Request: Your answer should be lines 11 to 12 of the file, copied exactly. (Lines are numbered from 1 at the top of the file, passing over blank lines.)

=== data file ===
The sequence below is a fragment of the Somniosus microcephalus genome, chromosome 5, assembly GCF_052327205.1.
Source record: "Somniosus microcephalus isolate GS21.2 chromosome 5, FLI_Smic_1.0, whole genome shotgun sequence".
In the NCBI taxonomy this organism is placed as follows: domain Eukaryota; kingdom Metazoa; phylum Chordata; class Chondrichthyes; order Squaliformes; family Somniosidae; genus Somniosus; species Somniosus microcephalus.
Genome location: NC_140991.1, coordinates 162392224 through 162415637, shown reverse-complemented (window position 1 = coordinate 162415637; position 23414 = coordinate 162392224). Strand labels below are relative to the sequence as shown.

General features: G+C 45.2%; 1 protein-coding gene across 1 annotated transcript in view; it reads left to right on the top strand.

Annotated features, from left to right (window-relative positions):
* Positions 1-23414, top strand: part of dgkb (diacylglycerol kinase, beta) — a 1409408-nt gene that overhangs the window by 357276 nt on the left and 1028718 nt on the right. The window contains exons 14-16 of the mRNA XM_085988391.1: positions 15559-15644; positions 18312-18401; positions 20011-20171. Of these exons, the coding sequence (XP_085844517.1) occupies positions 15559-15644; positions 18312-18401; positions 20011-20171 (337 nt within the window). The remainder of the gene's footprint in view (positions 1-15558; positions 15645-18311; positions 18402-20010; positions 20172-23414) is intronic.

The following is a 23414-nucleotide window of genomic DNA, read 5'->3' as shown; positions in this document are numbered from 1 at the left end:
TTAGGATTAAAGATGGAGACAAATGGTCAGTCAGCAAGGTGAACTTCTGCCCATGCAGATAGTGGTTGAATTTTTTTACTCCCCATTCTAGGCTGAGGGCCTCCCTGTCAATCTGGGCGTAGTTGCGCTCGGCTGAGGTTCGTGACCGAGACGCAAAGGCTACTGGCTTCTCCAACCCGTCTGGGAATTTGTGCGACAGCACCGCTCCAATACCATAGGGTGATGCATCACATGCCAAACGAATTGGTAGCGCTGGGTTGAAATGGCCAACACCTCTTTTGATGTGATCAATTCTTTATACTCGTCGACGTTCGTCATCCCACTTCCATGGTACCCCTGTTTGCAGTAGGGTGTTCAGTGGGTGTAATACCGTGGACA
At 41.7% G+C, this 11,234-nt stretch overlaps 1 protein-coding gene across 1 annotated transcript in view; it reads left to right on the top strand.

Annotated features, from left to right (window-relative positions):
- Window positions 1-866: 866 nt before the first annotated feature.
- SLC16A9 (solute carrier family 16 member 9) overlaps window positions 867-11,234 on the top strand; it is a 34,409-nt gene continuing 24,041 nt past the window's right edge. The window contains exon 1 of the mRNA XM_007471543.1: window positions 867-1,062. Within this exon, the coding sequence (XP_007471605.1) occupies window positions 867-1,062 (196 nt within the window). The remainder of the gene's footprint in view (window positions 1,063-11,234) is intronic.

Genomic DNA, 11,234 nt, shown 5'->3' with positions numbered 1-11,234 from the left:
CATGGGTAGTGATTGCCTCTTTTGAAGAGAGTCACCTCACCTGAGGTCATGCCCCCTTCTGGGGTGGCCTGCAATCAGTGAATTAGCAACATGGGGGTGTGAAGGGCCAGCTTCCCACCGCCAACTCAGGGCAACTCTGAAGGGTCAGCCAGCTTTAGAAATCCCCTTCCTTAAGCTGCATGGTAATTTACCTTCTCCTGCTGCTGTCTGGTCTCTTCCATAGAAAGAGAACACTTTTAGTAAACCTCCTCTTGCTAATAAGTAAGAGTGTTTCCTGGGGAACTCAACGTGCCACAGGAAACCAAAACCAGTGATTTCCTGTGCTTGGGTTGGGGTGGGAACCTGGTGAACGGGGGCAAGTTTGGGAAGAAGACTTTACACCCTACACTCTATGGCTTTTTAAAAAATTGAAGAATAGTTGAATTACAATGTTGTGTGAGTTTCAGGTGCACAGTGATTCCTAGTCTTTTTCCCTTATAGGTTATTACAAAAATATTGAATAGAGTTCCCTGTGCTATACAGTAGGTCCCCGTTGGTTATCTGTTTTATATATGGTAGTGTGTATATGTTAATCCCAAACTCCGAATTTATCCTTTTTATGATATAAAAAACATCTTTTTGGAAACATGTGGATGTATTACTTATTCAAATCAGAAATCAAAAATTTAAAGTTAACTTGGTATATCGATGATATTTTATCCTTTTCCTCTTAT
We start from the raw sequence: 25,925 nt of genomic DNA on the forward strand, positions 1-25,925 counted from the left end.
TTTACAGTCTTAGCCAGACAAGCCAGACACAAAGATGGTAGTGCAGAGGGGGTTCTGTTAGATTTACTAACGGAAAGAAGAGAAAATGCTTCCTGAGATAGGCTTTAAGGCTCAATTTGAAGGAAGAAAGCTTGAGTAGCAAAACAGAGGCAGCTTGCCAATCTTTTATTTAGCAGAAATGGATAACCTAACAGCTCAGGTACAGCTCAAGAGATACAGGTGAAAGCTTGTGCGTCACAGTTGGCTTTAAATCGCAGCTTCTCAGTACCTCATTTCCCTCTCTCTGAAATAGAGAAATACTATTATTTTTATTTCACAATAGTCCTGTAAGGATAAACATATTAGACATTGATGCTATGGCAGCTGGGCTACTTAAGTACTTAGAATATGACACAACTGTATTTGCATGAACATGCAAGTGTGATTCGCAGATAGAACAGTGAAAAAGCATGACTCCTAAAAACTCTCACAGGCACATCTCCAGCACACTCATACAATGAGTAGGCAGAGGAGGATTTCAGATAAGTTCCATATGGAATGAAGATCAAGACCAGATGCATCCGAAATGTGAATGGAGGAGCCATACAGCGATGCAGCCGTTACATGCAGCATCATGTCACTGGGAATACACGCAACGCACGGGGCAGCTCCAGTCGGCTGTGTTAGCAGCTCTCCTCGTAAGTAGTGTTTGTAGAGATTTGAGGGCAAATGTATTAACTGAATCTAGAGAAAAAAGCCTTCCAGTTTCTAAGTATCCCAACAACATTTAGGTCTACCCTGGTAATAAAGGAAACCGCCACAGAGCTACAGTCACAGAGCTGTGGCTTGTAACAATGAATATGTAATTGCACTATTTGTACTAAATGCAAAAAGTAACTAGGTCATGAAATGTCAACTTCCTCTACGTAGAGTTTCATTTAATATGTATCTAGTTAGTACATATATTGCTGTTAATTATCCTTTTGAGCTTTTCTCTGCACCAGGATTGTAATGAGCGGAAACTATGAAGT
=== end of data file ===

Annotated features, from left to right (window-relative positions):
- Window positions 1-866: 866 nt before the first annotated feature.